Lower Columbia Opens to
The lower Columbia River opened Wednesday for spring chinook, summer steelhead and shad, but anglers may think twice about moving to the big river from the tributaries. "Catch rates for spring chinook have been pretty darned good on the Lewis, Kalama and several other rivers for the past couple of weeks," Joe Hymer, a Department of Fish and Wildlife fish biologist, said in a news release. "This is a good time to be out there."
Some of the best action has been on the North Fork Lewis River, where boat anglers have been averaging better than one hatchery spring chinook for every two rods. In all, 166 boat anglers reported catching 83 adult springers and releasing another 16 in a weeklong creel check ending May 13. Bank anglers caught 10 spring chinook and release five more on the north fork that week.
Next in line was the Kalama River, where 56 boat anglers averaged one springer for every three rods and bank anglers averaged one in five. Catch rates have been lower on the Cowlitz River, Hymer said.
Farther east, anglers have been averaging one adult spring chinook for every four rods at Drano Lake and one in six on the Wind River, where the bag limit was raised to two springers or hatchery steelhead (or one of each). The upper river has been open to fishing since May 5. But fishing has generally been slow on the White Salmon River and the Klickitat River.
"This year's spring chinook run has been a little late crossing Bonneville Dam," Hymer said. "Not as late as last year, but late enough to affect fisheries upriver."
Even so, fishery managers from Washington and Oregon have sufficient confidence in this year's upriver run to reopen the spring chinook fishery in the lower Columbia River. Through May 31, anglers can catch and keep six hatchery salmon -- including two adult fish -- from the Interstate 5 bridge downstream to the Tongue Point/Rocky Point line.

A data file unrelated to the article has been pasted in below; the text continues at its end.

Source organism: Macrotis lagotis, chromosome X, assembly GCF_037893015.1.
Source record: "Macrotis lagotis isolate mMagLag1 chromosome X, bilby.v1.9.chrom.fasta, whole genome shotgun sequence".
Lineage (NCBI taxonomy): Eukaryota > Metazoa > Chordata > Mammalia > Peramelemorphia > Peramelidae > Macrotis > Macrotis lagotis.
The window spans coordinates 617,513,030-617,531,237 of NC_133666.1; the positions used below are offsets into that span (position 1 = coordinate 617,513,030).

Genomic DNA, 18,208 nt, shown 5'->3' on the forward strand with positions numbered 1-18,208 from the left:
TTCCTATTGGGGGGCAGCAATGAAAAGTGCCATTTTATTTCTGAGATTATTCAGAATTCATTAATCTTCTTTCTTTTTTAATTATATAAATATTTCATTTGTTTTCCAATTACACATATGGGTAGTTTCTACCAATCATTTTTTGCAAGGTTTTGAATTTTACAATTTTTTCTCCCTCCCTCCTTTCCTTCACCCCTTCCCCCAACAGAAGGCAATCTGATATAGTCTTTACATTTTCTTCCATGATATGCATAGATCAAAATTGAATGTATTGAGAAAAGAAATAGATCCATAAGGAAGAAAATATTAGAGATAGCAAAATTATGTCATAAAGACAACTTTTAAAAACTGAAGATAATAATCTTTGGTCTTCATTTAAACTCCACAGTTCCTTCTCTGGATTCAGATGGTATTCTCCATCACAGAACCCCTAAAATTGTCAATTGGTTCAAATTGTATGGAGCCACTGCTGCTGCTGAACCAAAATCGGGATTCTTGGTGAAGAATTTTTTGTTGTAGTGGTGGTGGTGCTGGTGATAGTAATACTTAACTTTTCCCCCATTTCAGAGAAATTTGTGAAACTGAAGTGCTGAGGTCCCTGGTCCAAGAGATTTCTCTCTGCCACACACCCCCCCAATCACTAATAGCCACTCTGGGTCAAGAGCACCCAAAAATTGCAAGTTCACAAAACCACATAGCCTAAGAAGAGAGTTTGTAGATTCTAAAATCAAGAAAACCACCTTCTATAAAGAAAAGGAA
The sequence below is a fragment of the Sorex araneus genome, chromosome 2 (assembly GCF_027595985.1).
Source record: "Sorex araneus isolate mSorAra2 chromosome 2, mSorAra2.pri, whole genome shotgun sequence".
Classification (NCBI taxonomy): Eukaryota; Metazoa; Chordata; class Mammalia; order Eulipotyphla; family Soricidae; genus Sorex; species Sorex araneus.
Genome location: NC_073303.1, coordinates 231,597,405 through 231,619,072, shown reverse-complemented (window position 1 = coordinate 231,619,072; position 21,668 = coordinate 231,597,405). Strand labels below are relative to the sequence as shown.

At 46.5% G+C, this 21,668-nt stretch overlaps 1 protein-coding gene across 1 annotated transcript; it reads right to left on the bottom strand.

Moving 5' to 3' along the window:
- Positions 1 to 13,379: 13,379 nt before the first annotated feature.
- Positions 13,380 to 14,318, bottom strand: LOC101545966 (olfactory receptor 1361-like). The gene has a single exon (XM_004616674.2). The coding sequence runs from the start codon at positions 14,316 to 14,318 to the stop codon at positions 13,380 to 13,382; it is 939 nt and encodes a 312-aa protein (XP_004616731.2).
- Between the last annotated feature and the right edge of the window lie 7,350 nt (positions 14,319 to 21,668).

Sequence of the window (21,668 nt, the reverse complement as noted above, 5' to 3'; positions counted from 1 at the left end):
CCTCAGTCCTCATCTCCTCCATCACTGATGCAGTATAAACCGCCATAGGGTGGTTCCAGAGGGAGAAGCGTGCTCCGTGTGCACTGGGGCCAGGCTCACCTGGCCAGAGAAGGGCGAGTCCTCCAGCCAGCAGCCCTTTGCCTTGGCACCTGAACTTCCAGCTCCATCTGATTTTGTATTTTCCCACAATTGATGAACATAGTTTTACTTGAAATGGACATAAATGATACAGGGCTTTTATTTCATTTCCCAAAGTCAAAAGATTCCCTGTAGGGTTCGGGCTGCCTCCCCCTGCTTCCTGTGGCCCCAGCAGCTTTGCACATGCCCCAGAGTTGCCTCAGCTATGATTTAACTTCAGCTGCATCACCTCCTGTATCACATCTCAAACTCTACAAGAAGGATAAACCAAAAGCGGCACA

That fishery had been closed since April 16 while fishery managers watched the counts at Bonneville Dam to determine if the upriver run will reach the preseason forecast of 78,500 fish. "We're now fairly confident the run will be pretty close to that by the time the returns tail off in mid-June," said Cindy LeFleur, WDFW Columbia River policy coordinator. "The peak of the run is over, but there are still a lot of spring chinook available for harvest." Other options include summer-run steelhead and shad, which also opened for fishing May 16 in the lower Columbia. The hatchery steelhead fishery overlaps the area open to spring chinook fishing, from the I-5 bridge downstream to the Tongue Point/Rocky Point line. The daily limit is two marked hatchery fish.
Shad fishing is open from Bonneville Dam to the mouth of the Columbia, with no bag limit and no minimum size. More than 17,000 shad were counted May 15 at Bonneville Dam. "The best time to hit them is when the counts start running to 20,000 to 50,000 per day," said Hymer.
Sturgeon opened to retention fishing May 12 downriver from the Wauna powerline crossing near Cathlamet and catch rates have been slowly improving in all areas.
Bass "have practically been leaping into anglers' boats," especially in the John Day Pool. Sixteen boat anglers fishing there during the week ending May 13 reported catching a total of 232 bass and releasing 187 of them. Thirty-eight boat anglers fishing the same waters also reported catching 50 walleye and releasing 16.
With dozens of rivers around the region set to open June 1 for trout fishing, anglers continue to pull rainbows, triploids and browns from lakes throughout the area. At Klineline Pond, bank anglers have been averaging over 1.5 trout per rod, mostly rainbows and browns. Mayfield Lake was stocked with 6,375 half-pound rainbows May 4 and Lake Sacajawea was planted with 2,900 catchable-size rainbows May 7.
learn more on topics covered in the film
see the video
read the script
learn the songs